When my partner described these real-life scenes to me it reminded me of a short "Making-Of" promo film that occasionally runs on TCM for the old 1966 MGM drama, MR. BUDDWING, which also starred Garner, along with Jean Simmons and Suzanne Pleshette. These promo films always have scenes where the documentary cameraman runs around the location trying to pick up interesting moments which happen on the set during filming. In this particular case, once again, one of these involved Garner and a group of fans hanging around the location on the streets of New York. During a break, Garner has gone out into the small crowd to mingle and sign autographs, but not everyone can see him or get near him. So he climbs up on one of the eight-foot wooden crew ladders nearby, sits on top, takes questions from the crowd and banters with them.

When I originally saw this footage I was very surprised, because most of the time the performers want to escape the set and the crowd during their breaks. Garner didn't.
He was right in there doing the fan bits with everyone. This reminded me of other discussions I've had with several stars of the Golden Age. Many of the studios trained their star performers to meet their fans and audiences in person. They'd dress them, book them around the country to promote the films, and train them to meet their audiences first-hand. It was particularly important the studio felt, for the performer to be strong and forceful in these encounters, and to take charge and to not be afraid of their fans. For the most part, if they behaved in this way the fans seemed to react with respect and not try to attack.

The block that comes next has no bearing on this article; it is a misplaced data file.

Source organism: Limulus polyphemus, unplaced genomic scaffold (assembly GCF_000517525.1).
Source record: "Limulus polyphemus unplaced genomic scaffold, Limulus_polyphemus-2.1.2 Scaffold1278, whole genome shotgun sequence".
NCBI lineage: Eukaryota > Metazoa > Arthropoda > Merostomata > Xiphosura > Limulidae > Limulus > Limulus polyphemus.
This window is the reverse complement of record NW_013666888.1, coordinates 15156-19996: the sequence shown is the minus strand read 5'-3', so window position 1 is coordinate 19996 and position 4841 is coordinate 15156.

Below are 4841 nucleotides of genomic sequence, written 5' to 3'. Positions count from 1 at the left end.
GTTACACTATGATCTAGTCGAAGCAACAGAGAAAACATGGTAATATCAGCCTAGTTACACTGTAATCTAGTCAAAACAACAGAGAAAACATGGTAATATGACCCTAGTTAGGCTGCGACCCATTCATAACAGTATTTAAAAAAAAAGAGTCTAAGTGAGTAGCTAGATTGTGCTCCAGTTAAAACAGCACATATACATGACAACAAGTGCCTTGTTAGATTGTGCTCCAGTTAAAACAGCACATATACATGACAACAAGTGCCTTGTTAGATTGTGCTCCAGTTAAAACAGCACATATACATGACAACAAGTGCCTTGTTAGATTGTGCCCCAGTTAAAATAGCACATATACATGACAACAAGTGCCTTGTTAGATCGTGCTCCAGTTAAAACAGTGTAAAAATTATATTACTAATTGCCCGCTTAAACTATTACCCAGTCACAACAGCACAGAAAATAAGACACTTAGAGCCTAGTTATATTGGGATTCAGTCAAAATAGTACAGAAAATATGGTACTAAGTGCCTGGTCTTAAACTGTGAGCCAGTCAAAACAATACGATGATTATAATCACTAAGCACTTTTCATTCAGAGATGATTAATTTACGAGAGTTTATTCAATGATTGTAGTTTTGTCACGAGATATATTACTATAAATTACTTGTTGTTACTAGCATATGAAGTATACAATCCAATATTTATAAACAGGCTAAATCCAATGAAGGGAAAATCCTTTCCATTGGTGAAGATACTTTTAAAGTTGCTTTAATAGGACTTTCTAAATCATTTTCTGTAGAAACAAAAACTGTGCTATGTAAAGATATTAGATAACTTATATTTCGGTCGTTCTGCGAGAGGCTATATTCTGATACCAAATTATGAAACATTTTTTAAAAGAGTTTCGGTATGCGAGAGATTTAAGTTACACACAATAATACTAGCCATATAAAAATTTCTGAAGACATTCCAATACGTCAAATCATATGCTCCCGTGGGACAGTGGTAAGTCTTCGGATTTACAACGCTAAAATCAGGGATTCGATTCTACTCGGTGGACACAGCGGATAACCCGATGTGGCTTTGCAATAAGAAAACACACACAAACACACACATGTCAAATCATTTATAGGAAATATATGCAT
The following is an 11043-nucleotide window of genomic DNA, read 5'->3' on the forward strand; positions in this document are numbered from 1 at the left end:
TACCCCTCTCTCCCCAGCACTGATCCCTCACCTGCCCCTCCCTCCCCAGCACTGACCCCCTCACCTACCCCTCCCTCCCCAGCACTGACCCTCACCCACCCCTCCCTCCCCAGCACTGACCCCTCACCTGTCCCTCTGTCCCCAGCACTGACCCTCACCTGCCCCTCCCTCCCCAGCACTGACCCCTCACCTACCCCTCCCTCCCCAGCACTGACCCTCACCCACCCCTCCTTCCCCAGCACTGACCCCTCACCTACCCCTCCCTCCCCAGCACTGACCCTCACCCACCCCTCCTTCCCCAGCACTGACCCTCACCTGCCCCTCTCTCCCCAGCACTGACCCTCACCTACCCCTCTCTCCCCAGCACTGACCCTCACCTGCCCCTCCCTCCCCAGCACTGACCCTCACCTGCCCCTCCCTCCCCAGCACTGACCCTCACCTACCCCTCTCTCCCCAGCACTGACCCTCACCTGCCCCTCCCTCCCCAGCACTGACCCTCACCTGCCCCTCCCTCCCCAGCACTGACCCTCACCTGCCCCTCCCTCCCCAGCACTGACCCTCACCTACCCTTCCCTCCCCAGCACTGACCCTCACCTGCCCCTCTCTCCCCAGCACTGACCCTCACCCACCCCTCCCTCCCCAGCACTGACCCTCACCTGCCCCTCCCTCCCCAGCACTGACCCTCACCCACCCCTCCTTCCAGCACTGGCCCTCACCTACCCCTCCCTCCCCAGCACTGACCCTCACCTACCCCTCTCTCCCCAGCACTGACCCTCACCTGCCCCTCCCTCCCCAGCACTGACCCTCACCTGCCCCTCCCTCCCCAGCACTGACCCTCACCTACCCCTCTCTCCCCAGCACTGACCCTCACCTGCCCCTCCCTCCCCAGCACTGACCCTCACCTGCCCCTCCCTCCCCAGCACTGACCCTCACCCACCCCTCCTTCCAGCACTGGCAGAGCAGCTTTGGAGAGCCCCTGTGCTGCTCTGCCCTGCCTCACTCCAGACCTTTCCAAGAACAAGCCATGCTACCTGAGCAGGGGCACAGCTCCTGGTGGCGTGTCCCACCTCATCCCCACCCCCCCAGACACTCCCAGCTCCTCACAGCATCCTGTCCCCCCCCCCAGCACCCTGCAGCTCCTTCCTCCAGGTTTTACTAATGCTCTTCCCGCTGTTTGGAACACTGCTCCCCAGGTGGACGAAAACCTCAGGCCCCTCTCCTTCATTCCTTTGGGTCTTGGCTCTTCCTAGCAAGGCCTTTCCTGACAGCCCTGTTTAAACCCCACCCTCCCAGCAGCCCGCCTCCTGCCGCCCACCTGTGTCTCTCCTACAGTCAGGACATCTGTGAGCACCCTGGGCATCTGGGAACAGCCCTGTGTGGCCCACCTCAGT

Perhaps the stars have changed, the world has changed, or the fans have changed, but it seems to be a much more dangerous world out there for the famed performer. Or else he/she is simply not meeting the fans in the proper way, and the meeting is today more adversarial.

In any case, Garner seemed to have the procedure down pat and, I think, from the many adulations and kind comments about Garner and his career that have appeared on the internet since his death, the fans responded to simply a wonderful and genuine guy.

I've seen many, many Garner films over the years, some with better scripts than others, some with better productions than others, but I can't remember any Garner film in which he was less than professional and interesting in whatever kind of role he tackled.

We've lost a fine performer and, perhaps more importantly, a gentleman, in a sometimes cutthroat business.

 
 
 Posted:   Jul 24, 2014 - 10:08 AM   
 By:   neotrinity   (Member)



As uniquely usual, Sir M, your profoundly sage professionally-personal insights are Always in All Ways
the peerless perspective that says everything ever-lastingly apt.



What you mention probably has to do with the time period in Hollywood history Mr. Garner appeared, as